contributed by Nathan Gehring
My return to KeatsConnelly has surprised me. Even though I had spent nearly two years working here previously, I had forgotten just how different cross-border financial planning can be compared to conventional financial planning. There’s something uniquely interesting about this financial planning niche.
Over the next few months, I plan to blog about some of these differences and specific expertise needed to work in this unique field. For today, I thought I’d share a few of the very high level ways that cross-border planning differs from conventional planning.
Taxes, Taxes, Taxes
Practicing financial planning in the context of a single tax code can be tricky. The U.S. tax code is now approximately 70,000 pages long and can often be complicated to navigate. In cross-border planning this complexity is magnified exponentially. At KeatsConnelly, not only do I need to understand the U.S. tax code to help clients make good financial decisions, but I also need to have an understanding of the Canadian tax code.
And if working with two tax codes wasn’t enough, a third tax element is introduced in cross-border planning: international tax treaties. For example, at KeatsConnelly we focus on clients who have ties to Canada and the United States. The United States and Canada have a tax treaty in place, the Fifth Protocol to the Canada — US Income Tax Convention (Treaty). This treaty lays out sets of rules controlling the taxation of individuals who are subject to both Canadian and US tax law. So, not only do I need to understand the tax codes of two countries, but also the treaty and interaction of those two taxes codes! It’s complicated, it’s grey and it’s a heck of an interesting area to practice in.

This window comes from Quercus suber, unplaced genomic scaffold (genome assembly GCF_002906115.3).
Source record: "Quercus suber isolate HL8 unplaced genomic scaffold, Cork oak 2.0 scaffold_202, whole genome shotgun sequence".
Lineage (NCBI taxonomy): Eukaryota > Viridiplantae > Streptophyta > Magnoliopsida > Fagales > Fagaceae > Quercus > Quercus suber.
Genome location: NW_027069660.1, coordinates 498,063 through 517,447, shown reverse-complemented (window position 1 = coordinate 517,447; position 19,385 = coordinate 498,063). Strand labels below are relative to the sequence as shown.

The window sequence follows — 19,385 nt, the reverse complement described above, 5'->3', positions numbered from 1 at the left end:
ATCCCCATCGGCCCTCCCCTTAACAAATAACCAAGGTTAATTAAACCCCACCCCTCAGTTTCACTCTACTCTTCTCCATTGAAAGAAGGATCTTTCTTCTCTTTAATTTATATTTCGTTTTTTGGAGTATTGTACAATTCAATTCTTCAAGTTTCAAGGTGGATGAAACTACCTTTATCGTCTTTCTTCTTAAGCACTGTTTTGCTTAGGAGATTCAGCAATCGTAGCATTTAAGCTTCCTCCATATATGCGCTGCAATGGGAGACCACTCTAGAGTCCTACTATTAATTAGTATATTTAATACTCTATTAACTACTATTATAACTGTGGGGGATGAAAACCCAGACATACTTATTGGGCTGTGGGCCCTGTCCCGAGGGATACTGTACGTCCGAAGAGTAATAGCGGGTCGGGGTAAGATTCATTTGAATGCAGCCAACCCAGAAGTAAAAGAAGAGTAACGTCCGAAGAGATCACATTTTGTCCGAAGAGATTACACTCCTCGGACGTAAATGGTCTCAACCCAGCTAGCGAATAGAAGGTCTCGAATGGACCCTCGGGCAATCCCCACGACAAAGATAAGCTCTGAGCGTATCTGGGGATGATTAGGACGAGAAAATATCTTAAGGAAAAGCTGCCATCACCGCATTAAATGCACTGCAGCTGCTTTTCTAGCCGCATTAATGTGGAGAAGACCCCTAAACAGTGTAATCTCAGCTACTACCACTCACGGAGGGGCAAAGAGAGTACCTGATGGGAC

Speaking of Taxes
Tax planning from a conventional financial planning sense is pretty straight forward…generally, be as tax efficient as possible over the long term. In the context of cross-border planning, this can sometimes be different. Sure we want to offer our clients suggestions to be tax efficient, but sometimes we actually advise them to generate additional taxes.
For example, take a client who has not yet earned enough credits to qualify for Medicare in the United States, but who will be living here for a large portion of the year. We might advise them to seek out opportunities to create wage or self-employment income for a few years which is exposed to FICA or self-employment taxes in order to earn more Medicare credits. In this case, we are asking our clients to consider paying MORE taxes, with the goal of obtaining a benefit that is in their best interest in the long term.
Lest you think cross-border planning is all about complicated, intertwined tax systems, let’s not forget about immigration. Conventional planning rarely (if ever) deals with immigration issues. A conventional financial planning client wants to travel? They grab their passport and go travel. A cross-border planning client wants to travel? Suddenly, a whole host of issues need to be considered. How many days will that client have stayed in one country or another? Will this travel impact their immigration status or tax residency? Will they be allowed to return? And the immigration issues go far beyond just travel consideration.
Lots of Intrigue
There are tons of intriguing differences between conventional financial planning and cross-border planning. Two tax regimes, one tax treaty, immigration issues, different social programs and lots of grey areas make for very compelling work. The items I’ve written about today only scratch the surface. As I continue to immerse myself back into this world, I’ll share interesting differences on this blog.
In the end and despite the differences, practicing conventional or cross-border financial planning does have the same goal: to help clients make good financial decisions and to serve those clients in a manner that is in their best interest.